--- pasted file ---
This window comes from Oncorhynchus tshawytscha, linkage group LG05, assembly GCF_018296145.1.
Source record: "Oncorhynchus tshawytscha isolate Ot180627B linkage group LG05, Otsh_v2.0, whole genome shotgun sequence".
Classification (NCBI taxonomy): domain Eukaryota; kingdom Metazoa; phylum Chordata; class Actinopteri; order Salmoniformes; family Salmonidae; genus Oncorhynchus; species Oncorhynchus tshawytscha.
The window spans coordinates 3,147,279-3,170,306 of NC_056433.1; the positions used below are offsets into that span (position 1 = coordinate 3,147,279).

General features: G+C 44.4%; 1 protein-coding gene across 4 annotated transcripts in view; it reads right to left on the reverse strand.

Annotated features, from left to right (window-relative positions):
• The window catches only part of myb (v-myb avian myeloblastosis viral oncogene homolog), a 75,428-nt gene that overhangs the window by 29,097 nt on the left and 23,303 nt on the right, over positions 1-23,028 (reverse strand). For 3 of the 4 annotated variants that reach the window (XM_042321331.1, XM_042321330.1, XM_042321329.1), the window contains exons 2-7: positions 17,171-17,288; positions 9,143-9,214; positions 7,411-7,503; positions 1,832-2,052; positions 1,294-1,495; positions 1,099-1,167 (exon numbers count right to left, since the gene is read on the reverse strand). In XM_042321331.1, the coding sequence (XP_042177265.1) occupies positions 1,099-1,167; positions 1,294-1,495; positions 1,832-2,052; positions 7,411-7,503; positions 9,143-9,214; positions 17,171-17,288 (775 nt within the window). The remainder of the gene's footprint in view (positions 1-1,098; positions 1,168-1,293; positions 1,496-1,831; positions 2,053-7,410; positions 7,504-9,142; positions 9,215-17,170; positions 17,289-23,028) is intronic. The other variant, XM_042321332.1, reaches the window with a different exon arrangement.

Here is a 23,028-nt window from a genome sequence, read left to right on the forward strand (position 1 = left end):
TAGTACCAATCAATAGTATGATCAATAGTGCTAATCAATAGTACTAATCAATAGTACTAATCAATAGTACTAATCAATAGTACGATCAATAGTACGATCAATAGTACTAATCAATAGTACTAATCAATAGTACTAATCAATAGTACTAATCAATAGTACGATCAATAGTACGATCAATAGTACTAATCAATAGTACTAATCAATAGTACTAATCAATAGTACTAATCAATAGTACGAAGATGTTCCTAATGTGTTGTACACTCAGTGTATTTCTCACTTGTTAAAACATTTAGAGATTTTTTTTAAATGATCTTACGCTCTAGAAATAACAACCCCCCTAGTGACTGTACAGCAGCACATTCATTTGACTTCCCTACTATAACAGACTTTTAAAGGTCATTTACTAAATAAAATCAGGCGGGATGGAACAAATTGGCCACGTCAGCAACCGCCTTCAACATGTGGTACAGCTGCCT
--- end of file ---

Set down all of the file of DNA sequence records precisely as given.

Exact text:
This window comes from Oncorhynchus tshawytscha, linkage group LG05, assembly GCF_018296145.1.
Source record: "Oncorhynchus tshawytscha isolate Ot180627B linkage group LG05, Otsh_v2.0, whole genome shotgun sequence".
Classification (NCBI taxonomy): domain Eukaryota; kingdom Metazoa; phylum Chordata; class Actinopteri; order Salmoniformes; family Salmonidae; genus Oncorhynchus; species Oncorhynchus tshawytscha.
The window spans coordinates 3,147,279-3,170,306 of NC_056433.1; the positions used below are offsets into that span (position 1 = coordinate 3,147,279).

General features: G+C 44.4%; 1 protein-coding gene across 4 annotated transcripts in view; it reads right to left on the reverse strand.

Annotated features, from left to right (window-relative positions):
• The window catches only part of myb (v-myb avian myeloblastosis viral oncogene homolog), a 75,428-nt gene that overhangs the window by 29,097 nt on the left and 23,303 nt on the right, over positions 1-23,028 (reverse strand). For 3 of the 4 annotated variants that reach the window (XM_042321331.1, XM_042321330.1, XM_042321329.1), the window contains exons 2-7: positions 17,171-17,288; positions 9,143-9,214; positions 7,411-7,503; positions 1,832-2,052; positions 1,294-1,495; positions 1,099-1,167 (exon numbers count right to left, since the gene is read on the reverse strand). In XM_042321331.1, the coding sequence (XP_042177265.1) occupies positions 1,099-1,167; positions 1,294-1,495; positions 1,832-2,052; positions 7,411-7,503; positions 9,143-9,214; positions 17,171-17,288 (775 nt within the window). The remainder of the gene's footprint in view (positions 1-1,098; positions 1,168-1,293; positions 1,496-1,831; positions 2,053-7,410; positions 7,504-9,142; positions 9,215-17,170; positions 17,289-23,028) is intronic. The other variant, XM_042321332.1, reaches the window with a different exon arrangement.

Here is a 23,028-nt window from a genome sequence, read left to right on the forward strand (position 1 = left end):
TAGTACCAATCAATAGTATGATCAATAGTGCTAATCAATAGTACTAATCAATAGTACTAATCAATAGTACTAATCAATAGTACGATCAATAGTACGATCAATAGTACTAATCAATAGTACTAATCAATAGTACTAATCAATAGTACTAATCAATAGTACGATCAATAGTACGATCAATAGTACTAATCAATAGTACTAATCAATAGTACTAATCAATAGTACTAATCAATAGTACGAAGATGTTCCTAATGTGTTGTACACTCAGTGTATTTCTCACTTGTTAAAACATTTAGAGATTTTTTTTAAATGATCTTACGCTCTAGAAATAACAACCCCCCTAGTGACTGTACAGCAGCACATTCATTTGACTTCCCTACTATAACAGACTTTTAAAGGTCATTTACTAAATAAAATCAGGCGGGATGGAACAAATTGGCCACGTCAGCAACCGCCTTCAACATGTGGTACAGCTGCCT